Monday, May 24, 2010

Why loving books isn't enough

Over the past few weeks, I have encountered a spectrum of opinions on the future of libraries and librarians.

Much to my surprise, many people newly entering the profession are doing so because “they love books.” Some have chosen the path of the librarian because of a love of knowledge. However, precious few entered the field because of the changes imminent in the library world.

Why, you may ask, am I surprised that so many people enter the world because of a love of the written word? After all, working in a library is every 14-year-old bookworms dream--to be surrounded by the quiet, but faithful friends, one’s favorite books. However, in 2010, this is a romantic ideal. The library still holds books but they are no longer the primary source for information. The internet is brimming with useful (and useless) information. A website can be updated instantly, whereas the information in a book can become outdated the minute it is published. Fiction and philosophy aside, books have lost their status as the primary medium of information.

Because of this shift, those who have chosen the library field because of their love of knowledge are better suited to the profession than those who profess a love of books. Books were, generally, safe information. That is, if a manuscript made it through the screening, editing, and printing stage, the information it contained had a high chance of being accurate. Obviously, this was not always the case, but 40 years ago, a librarian could hand a patron a book with relative confidence in the content without having read it prior. Now, since the internet has become a primary medium of information, a librarian must know how to determine accuracy and reliability of a source. Those who love knowledge have the motivation and drive to become information guides--people whose primary job is not to catalog information, but to determine its reliability.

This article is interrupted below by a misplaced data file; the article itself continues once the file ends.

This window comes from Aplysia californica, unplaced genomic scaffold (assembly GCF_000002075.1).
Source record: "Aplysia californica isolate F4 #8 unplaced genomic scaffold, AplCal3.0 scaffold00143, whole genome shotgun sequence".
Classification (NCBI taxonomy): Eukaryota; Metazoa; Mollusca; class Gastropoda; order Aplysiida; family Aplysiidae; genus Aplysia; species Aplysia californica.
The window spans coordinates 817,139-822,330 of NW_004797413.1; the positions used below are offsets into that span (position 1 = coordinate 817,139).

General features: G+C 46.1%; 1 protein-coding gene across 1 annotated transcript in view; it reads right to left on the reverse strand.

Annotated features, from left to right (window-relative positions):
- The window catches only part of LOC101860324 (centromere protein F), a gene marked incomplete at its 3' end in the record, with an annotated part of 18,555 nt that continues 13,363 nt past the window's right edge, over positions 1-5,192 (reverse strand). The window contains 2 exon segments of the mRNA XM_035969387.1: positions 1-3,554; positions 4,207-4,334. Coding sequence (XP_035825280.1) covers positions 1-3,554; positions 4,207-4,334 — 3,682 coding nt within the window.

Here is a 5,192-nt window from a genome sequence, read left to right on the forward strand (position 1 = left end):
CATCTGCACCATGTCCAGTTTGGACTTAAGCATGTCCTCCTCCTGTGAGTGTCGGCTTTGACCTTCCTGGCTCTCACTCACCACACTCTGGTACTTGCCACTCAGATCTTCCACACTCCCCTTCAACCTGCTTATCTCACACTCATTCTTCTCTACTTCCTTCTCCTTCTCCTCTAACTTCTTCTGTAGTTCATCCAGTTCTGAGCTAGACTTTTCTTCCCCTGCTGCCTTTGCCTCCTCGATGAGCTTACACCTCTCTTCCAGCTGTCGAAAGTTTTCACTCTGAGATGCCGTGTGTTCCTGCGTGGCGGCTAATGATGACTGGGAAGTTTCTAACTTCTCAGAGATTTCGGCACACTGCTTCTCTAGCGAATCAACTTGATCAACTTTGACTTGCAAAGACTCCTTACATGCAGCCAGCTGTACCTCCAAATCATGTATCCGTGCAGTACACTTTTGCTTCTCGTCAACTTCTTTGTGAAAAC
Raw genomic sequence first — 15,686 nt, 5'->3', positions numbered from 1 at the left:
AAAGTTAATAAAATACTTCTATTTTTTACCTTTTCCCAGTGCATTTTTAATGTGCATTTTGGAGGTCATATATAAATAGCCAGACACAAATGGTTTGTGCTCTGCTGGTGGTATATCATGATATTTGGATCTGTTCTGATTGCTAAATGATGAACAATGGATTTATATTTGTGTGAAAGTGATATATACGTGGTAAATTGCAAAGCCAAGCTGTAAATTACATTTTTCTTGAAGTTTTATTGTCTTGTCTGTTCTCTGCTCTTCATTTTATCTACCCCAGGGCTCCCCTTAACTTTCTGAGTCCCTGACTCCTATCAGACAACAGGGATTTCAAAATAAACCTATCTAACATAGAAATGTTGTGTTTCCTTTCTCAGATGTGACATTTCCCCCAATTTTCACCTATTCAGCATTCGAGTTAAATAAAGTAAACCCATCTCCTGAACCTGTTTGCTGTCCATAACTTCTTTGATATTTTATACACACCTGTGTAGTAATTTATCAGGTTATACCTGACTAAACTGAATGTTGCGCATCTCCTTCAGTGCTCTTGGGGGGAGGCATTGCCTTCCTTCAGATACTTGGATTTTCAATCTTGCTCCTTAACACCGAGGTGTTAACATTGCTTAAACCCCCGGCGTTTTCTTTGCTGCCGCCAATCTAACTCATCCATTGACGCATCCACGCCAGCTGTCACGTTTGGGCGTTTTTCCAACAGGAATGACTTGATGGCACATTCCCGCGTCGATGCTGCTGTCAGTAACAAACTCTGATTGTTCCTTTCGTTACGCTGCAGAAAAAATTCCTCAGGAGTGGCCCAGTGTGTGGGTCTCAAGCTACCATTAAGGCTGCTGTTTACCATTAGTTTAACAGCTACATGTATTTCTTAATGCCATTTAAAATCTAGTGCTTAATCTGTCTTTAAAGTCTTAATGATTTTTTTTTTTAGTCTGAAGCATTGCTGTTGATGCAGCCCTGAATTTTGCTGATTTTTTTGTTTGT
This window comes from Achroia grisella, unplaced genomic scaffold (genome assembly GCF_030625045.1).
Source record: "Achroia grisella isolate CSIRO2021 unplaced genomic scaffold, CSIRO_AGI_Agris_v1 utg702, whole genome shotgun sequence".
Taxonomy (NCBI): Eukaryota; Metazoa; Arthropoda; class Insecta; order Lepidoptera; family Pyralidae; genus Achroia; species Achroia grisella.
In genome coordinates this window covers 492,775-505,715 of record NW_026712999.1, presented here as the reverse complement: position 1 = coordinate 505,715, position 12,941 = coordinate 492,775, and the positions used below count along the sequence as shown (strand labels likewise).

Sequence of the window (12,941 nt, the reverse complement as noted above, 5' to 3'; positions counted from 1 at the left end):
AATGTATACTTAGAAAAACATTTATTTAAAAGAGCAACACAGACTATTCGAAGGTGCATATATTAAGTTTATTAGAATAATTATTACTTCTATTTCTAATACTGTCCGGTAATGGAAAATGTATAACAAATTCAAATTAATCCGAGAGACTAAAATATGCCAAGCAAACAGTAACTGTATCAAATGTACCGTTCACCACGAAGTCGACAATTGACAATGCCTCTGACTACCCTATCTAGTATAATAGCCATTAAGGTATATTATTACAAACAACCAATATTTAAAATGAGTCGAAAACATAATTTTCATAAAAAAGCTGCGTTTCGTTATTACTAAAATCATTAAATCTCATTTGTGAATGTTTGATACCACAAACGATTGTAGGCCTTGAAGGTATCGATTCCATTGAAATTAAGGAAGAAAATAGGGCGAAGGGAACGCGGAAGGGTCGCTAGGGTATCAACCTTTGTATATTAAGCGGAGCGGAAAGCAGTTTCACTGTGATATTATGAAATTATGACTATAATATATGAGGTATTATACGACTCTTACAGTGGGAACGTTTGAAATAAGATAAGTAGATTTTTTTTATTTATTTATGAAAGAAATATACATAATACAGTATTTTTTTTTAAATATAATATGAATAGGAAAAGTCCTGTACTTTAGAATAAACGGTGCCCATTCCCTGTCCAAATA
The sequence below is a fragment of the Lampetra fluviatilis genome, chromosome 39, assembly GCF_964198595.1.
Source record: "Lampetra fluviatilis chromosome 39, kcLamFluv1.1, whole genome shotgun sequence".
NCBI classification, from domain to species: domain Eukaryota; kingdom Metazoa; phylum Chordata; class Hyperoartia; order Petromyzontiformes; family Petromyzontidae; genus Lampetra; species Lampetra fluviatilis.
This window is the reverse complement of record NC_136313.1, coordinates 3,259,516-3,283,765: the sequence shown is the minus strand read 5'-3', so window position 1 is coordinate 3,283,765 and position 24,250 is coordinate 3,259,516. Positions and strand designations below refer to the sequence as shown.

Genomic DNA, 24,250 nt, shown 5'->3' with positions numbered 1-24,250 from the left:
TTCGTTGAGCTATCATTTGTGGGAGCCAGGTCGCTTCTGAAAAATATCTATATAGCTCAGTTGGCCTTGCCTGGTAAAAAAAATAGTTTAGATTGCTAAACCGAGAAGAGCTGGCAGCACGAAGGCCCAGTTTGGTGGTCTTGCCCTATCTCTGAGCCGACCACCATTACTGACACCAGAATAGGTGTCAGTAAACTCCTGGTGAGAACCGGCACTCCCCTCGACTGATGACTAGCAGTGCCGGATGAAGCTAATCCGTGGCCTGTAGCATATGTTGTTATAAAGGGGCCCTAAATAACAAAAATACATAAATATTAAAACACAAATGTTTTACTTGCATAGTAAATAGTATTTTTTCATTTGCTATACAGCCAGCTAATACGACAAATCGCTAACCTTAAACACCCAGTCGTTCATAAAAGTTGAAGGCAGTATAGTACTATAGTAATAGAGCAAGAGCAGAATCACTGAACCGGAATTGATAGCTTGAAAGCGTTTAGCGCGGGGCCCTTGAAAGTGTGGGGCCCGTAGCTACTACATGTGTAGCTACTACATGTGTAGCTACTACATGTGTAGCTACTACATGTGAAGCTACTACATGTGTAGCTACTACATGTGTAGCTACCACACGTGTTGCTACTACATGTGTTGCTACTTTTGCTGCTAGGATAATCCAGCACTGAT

Increasingly, however, this role as an information guide requires technological skills not currently taught in many information and library science institutions. In order to determine reliability, accuracy, and relevance, one must be able to investigate the source of the information as well as analyze the information itself. Sooner than many people realize, this skill will involve understanding basic coding. As the population becomes more dependent on computers for all media consumption, the language of computers will become increasingly important to librarians. While librarians may not need to write code fluently for a while (if ever), very soon they will need to be able to read code. Currently, only the nerdiest of librarians (yes, there are some librarians even nerdier than average) will be able to fill this role.

Digitally born information is the future of libraries and both librarians and the schools training them need to recognize this. The role of librarians as organizers of and guides to information resources will never become obsolete. However, unless the profession embraces technology and all its languages and components, librarians, as we know them, might become a thing of the past.

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